A past Harvard University ice hockey team captain was informed the day before his law boards that he had a neurological disorder and that his brain had already started to deteriorate.  He proceeded with a meaningful and successful life as a lawyer and an EPA regional director and enjoyed a family.  He became  a paraplegic sailing champion.  Just before his death 46 years later, though completely paralyzed, his concern was for his caretaker’s knee, “Who would be best orthopedic surgeon to care for her?” he asked me.

Another example was a young girl with a progressive blood pressure syndrome who collapsed whenever she stood up.  She graduated from the University of Chicago, walking around in a cage, the walls of her dorm room padded to avoid another fractured skull.  She gave into using a wheelchair for graduate education. Now, recently married, she enjoys a successful tutoring business from her home. 

I also recall a young girl who was bullied on the school bus in the 5th grade “for not having any bones.” She was courageous enough to say, “I have bones but no muscles.” In truth, her spine was structurally incomplete.  Yet, she has traveled, married, enjoys two children and a private social work practice.  She is loving, kind, always concerned about her friends, has a sense of humor, a sense of self and has faith.

It has been a privilege to meet inspiring people of this kind—people with spines of steel.  Have you met one or more?  Have you channeled their strength?  Have you thanked them for it?  Have you thanked God for them?  

 

Kathi Fairbend MS RPT

Author, Physical Therapy and Ergonomic Consultation

www.ergoworkplace.com

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Byron Donalds is an Inspiration for All of Us

     

Last night, in Florida’s 19th Congressional District, Byron Donalds won the Republican nomination to run for United States Congress against Democrat Cindy Banyai.  That upcoming race aside, Donalds should be an inspiration to all Americans.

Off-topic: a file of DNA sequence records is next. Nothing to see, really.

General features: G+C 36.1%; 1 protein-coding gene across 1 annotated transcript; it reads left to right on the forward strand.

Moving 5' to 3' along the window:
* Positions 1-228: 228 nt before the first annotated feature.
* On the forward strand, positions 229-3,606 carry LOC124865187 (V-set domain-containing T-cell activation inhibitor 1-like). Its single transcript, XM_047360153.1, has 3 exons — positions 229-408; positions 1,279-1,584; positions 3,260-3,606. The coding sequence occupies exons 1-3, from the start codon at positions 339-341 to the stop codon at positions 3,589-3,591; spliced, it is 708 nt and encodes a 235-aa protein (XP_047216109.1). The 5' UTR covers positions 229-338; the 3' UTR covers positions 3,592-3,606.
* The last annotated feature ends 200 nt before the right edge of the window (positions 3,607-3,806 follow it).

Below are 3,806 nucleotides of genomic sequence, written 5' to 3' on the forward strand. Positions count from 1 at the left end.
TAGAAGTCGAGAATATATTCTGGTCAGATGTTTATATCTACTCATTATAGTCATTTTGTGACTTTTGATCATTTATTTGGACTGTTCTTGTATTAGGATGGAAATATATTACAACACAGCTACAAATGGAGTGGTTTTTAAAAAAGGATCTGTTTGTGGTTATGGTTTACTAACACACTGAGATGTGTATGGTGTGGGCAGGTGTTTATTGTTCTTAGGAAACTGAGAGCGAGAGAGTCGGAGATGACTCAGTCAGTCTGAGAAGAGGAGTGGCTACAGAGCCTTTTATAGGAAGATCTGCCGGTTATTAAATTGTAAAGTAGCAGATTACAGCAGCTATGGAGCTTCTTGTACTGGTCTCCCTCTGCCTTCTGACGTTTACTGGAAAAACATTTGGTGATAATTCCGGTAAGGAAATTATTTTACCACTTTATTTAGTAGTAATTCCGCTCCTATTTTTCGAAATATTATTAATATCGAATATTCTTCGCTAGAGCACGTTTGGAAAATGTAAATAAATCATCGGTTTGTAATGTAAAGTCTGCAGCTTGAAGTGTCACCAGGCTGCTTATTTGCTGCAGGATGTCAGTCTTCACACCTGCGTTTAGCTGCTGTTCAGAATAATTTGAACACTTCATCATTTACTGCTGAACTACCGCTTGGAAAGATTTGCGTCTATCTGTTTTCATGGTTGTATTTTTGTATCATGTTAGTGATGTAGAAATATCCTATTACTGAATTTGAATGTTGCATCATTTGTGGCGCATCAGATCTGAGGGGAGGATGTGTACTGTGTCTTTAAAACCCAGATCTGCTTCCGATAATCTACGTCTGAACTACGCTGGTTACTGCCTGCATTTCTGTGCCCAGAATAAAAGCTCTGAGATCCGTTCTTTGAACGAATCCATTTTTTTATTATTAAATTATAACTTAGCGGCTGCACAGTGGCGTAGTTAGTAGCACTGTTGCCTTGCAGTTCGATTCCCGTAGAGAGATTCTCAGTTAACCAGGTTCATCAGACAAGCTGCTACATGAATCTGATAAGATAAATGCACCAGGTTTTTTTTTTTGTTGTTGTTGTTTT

Donalds is a Black man with conservative values who was raised in Brooklyn, New York by a single mom who sacrificed again and again to give him opportunities.  As a younger man, though, he made a mistake.  He was arrested for theft and drug possession.  Then, Byron Donalds turned his whole life around.  In 2002 he graduated Florida State University with bachelor of arts degrees in financing and marketing.  He started a family, built a business and was elected to the Florida House of Representatives in 2016.  He focused his work at the state level on elder affairs, criminal justice reform, and working to allow every child in Florida access to a world-class education.  

Now, as I noted, Donalds is the Republican nominee for U.S. Congress from Florida’s 19th District.

 

 

That’s quite a journey to have taken in life.  It’s also quite an example for anyone who has ever encountered adversity, anyone who has ever made a mistake in life and anyone who hopes for a second chance to make a positive impact on the world.  

Byron Donalds is still only 41-years-old.  Just imagine how much he might achieve for others, despite being arrested.  

Have you made a bad decision?  Maybe more than one?  Have you found yourself thinking you’d never be able to make up for it and make great things happen?  Then, think, again.  Think about Byron Donalds, who I predict will be elected to the U.S. Congress on November 3, 2020.

Dr. Keith Ablow

    

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WHAT ADULTS TELL ME THEY VALUED ABOUT THEIR PARENTS